Walters praises new publisher for 'embracing' move to historical fiction

Walters praises new publisher for 'embracing' move to historical fiction

Author Minette Walters has praised her new publisher Allen & Unwin for its support following her decision to change direction and step into historical fiction.

The Bookseller reported Allen & Unwin had scooped rights to publish the first novel the author has written in over a decade at London Book Fair in March after delivering the manuscript on the eve of the fair.

Walters has penned 12 psychological crime novels with Pan Macmillan but has moved to Allen & Unwin, with whom she publishes in Australia, for her foray into historical fiction.

The Last Hours is set in Black Death-infested medieval England.

Walters has thanked her new publisher for “embracing” her move.

“For a publisher to embrace and support an author's change of direction - in my case from psychological crime to a novel about survival during the dark and disturbing history of the Black Death - is incredibly exciting,” she said. “I've enjoyed bringing the same analytical qualities to history as I did to crime and hope readers will find The Last Hours as compelling, suspenseful and intriguing as any of my whodunnits.”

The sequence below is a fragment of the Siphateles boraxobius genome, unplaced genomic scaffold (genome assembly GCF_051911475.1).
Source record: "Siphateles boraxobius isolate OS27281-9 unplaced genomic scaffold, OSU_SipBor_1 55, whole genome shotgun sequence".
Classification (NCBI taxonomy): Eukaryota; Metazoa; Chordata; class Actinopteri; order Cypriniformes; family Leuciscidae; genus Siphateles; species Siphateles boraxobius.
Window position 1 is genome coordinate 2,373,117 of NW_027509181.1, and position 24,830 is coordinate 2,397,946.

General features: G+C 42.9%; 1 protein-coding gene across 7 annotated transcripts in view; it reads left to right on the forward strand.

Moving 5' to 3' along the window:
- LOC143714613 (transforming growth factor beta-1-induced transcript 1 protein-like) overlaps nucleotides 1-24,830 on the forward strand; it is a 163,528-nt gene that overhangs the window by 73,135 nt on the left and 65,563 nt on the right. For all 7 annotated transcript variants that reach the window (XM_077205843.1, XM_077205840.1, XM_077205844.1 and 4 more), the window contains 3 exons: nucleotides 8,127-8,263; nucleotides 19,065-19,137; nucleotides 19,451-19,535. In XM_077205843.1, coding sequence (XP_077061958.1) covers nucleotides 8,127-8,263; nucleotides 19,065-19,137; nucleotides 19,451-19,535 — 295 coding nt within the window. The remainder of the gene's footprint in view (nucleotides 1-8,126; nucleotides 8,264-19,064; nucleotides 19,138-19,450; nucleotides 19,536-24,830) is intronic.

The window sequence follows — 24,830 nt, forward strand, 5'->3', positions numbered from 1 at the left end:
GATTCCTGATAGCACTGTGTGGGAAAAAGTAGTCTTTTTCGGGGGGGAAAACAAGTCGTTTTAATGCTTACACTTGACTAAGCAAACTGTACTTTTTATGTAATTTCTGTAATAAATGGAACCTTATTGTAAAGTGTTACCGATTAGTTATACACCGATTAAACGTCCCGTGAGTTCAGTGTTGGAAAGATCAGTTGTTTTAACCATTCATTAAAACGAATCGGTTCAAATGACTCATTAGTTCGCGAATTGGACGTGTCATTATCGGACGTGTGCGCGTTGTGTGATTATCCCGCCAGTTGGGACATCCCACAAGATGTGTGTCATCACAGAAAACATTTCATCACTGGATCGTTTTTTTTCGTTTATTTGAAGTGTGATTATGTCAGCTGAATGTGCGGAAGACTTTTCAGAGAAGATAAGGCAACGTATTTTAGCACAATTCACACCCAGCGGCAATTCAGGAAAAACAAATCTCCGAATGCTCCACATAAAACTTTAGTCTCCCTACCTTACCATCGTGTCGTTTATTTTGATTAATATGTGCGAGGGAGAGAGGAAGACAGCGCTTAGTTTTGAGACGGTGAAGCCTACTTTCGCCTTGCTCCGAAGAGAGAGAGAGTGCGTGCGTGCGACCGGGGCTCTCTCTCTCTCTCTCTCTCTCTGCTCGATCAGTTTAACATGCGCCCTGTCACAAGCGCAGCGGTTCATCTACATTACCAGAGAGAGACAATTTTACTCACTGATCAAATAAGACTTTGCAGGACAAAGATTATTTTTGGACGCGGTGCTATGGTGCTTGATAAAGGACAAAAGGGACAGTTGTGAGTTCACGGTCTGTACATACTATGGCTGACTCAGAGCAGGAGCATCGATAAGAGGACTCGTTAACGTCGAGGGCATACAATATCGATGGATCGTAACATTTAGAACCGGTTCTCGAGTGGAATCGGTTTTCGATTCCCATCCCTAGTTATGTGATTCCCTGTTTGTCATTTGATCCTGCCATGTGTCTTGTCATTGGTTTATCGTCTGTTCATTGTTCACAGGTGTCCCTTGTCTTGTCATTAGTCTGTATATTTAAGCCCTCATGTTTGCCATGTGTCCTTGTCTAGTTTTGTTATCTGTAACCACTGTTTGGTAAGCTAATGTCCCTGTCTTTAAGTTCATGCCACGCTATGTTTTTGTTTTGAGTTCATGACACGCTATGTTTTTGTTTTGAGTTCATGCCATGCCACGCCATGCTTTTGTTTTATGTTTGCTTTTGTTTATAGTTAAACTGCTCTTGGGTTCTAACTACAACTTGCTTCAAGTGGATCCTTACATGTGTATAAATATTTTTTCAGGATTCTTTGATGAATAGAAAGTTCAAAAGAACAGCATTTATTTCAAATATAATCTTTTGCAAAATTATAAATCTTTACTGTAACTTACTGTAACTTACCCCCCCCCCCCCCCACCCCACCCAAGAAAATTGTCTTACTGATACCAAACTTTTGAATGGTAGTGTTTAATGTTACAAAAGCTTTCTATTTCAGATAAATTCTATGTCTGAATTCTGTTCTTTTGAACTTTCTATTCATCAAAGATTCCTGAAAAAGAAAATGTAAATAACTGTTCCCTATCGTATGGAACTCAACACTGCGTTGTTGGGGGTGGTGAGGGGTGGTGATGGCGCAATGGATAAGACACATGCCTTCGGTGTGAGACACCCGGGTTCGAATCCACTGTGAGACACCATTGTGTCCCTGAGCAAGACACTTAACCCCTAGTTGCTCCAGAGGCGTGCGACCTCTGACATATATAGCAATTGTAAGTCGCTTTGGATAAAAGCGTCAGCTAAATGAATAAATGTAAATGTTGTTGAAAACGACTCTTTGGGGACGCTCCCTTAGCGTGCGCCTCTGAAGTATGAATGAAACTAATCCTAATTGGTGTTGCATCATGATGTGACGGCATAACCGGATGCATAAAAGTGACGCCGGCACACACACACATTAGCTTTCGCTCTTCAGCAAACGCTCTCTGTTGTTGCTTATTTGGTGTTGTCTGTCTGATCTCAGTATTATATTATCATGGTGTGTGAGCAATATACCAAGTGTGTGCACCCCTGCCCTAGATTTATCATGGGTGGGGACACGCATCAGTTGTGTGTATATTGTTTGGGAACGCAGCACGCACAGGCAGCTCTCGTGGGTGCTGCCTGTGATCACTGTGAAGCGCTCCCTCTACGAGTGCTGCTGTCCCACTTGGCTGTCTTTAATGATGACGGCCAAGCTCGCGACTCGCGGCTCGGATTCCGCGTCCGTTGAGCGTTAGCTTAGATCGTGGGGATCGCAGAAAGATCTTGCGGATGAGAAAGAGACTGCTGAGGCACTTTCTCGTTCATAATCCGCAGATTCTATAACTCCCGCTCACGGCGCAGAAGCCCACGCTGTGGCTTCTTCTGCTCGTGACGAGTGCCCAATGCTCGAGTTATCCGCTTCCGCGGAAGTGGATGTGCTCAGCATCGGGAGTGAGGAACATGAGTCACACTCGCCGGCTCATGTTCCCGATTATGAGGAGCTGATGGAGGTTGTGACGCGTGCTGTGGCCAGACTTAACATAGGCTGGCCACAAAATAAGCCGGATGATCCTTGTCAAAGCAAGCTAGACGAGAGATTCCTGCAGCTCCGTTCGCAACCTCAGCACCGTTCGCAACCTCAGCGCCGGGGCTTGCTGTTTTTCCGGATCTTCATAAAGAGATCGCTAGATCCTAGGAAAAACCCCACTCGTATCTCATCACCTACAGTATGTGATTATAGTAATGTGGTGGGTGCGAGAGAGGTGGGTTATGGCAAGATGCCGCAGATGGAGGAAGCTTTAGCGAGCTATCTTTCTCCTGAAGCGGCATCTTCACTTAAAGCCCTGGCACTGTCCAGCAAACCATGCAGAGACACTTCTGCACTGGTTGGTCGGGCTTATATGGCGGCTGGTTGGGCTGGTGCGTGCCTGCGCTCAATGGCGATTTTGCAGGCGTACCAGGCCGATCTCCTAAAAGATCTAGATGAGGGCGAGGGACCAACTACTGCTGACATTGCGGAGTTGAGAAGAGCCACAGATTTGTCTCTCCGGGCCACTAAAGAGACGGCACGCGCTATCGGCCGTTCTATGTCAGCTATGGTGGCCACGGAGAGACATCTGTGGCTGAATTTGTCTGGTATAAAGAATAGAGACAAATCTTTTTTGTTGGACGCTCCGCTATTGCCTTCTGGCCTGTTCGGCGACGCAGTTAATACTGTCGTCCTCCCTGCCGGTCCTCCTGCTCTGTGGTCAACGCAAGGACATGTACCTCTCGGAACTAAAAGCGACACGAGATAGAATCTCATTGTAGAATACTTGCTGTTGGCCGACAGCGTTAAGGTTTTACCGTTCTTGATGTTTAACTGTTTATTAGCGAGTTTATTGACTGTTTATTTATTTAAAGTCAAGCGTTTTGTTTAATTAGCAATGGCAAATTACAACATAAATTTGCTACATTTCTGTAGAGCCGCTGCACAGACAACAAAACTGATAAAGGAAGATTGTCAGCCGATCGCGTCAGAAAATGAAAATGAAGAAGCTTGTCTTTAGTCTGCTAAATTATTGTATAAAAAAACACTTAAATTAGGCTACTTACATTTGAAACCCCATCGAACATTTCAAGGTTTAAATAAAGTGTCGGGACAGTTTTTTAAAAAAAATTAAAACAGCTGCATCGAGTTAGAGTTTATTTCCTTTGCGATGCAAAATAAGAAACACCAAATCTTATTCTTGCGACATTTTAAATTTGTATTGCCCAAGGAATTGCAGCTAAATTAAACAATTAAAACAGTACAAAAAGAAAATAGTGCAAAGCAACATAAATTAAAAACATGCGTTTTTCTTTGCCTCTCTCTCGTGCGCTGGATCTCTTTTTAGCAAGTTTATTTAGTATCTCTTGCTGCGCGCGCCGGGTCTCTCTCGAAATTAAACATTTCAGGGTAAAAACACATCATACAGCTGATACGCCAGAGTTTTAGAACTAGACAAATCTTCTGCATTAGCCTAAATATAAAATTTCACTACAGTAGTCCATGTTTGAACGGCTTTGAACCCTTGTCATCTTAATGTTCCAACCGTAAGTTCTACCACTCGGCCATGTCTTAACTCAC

UK and Commonwealth rights excluding Canada and Australia and New Zealand were acquired in a two-book deal by Sara O’Keeffe, editorial director of sister imprint Corvus. Allen & Unwin has been the longtime publisher of Walters' books in Australasian territories while Pan Macmillan have been Walters' longtime UK publishers. Allen & Unwin UK imprint plans to publish in hardback in November 2017.

A spokesperson for the publisher said: “Walters has been a master of crime fiction for nearly two decades. Now this extraordinary writer turns her talents in a bold new direction; a sweeping, utterly gripping historical novel set during the time of the Black Death in Dorset.”

The novel is set in 1348 when the Black Death enters England through the port of Melcombe in the county of Dorsetshire and thousands of people in the county die. The Last Hours tackles the “culture of terror and superstition” which spreads through the neighbouring communities. Lady Anne decides to quarantine the demesne of Develish by bringing serfs within the walls which overturns the social order.